Grief is one of the most difficult processes humans can go through, I'm sure. The loss of a loved one brings up a wave of emotions, ranging from sadness to anger and denial. Many people want to avoid this pain, to move on without moving through the stages of grief. We can be surprisingly successful at avoiding and stuffing emotions for a while, ignoring pain and pretending everything is ok. Eventually the pressure starts to leak through the cracks, though. Little upsets cause big reactions, physical pain and illness becomes more frequent, or current relationships suffer. The emotions are simmering under the surface, demanding attention. Avoidance will not make feelings disappear.
Grief and depression have a lot in common. They are both marked by sadness, loss of appetite and sleep, and lack of focus. But grief does not always lead to depression. There is a culture of awareness of depression, but, unfortunately it causes a lot of people to believe there is a pill to take away every sad feeling. We then forget that grief is a normal process in recovering from a loss. Sometimes the loss is a death of a loved one, sometimes it's a divorce or loss of a job, but the process is similar. Anti-depressants can't catapult us over the emotion and into the next phase of life. Don't get me wrong, there are times when medications are necessary. But that is the exception, not the rule, in cases of grief.
So how do we navigate a loss and move forward? There are many ways to work through grief: counseling, support groups, individual religious or spiritual traditions, to name a few. The important thing is to experience, not avoid, the feelings. So-called negative emotions like sadness and anger are very tough to deal with, but they are part of being human. We can sit with our feelings, recognize them and name them, and notice the bodily sensations that accompany the emotions. We can laugh and cry, sit or run with it, but be fully aware of it all. This doesn't take away pain, but acknowledges it for what it is, and how it's affecting us. Feelings don't weaken or destroy us, but we must face them when they arise, for good or for bad. The experience of grief reminds us that as humans we can form strong bonds and emotional attachments. I am grateful for that, even in loss.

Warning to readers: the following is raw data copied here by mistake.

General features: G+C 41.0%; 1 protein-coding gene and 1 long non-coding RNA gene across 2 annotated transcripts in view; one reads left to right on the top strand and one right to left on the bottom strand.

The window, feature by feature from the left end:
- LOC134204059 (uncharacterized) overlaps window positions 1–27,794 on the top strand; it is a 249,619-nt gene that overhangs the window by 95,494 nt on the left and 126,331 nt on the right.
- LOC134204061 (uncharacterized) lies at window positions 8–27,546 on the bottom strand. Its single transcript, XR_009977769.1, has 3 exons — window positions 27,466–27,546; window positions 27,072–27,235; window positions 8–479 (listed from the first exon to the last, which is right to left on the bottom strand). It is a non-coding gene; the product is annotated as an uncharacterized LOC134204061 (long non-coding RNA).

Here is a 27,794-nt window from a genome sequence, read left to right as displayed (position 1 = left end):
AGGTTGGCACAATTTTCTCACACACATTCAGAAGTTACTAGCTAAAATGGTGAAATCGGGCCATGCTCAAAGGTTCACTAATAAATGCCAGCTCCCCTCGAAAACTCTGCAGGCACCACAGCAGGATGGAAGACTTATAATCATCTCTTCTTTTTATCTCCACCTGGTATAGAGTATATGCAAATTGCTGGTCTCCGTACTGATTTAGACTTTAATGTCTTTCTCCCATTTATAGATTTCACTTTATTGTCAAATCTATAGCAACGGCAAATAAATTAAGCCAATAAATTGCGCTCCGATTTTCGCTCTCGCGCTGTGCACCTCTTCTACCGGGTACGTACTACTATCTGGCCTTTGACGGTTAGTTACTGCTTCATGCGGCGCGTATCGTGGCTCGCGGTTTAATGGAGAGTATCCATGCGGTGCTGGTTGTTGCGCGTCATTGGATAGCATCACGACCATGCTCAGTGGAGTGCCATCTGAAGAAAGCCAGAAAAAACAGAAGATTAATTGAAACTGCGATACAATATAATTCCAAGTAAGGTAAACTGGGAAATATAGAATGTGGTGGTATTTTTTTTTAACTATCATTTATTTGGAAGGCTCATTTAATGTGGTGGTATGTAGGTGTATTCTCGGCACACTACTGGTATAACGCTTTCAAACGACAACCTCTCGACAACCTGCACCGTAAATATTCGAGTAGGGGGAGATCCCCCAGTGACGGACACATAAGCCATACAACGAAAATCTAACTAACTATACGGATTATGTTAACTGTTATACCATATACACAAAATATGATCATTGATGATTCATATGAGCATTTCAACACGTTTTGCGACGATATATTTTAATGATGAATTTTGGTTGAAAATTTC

Monday, November 8, 2010

Fall Back

In yoga class yesterday, my teacher talked about fall and the time change. She asked us to think about how words matter, and this time of year we "fall back," but in spring we are "springing ahead." Her point was that fall and winter are dormant times when we can fall back into ourselves, and reflect. I loved that, because this time of year is very challenging for me. I was looking at falling back as a euphemism for the low mood, lethargy and avoidance of self-healing that tend to suck me in every fall.
So I can choose to self-reflect and learn something about myself instead of assuming I have to battle my way back from the brink. I am studying my reactions, and my tendency to let the easy way guide me. I haven't been sitting, journalling or blogging. I have been on my mat, but not as often as I'd like. I'm letting the wind stir up my anxiety and worrying about phantoms instead of using my self-soothing to quiet my mind. Eventually it becomes a sticky mire that is harder and harder to escape. The self-reflection mirrors my choices back to me, and I can see now how far I've slid.
Now my choices are becoming depressed and angry that I've allowed this to happen, or I can start back on the path. I got up earlier this morning to sit. I did a mindful yoga practice with some gentle backbends to open my heart and stimulate my energy. It is a lot harder than it was in the summer, though, and we've had great weather so far. I know I have to stay focused and set my intention every day to care for myself the best ways I can. I know the ways, now cones the action. If I open my intention to the universe, I believe I will get the support I need. I just have to do my part and keep looking for it!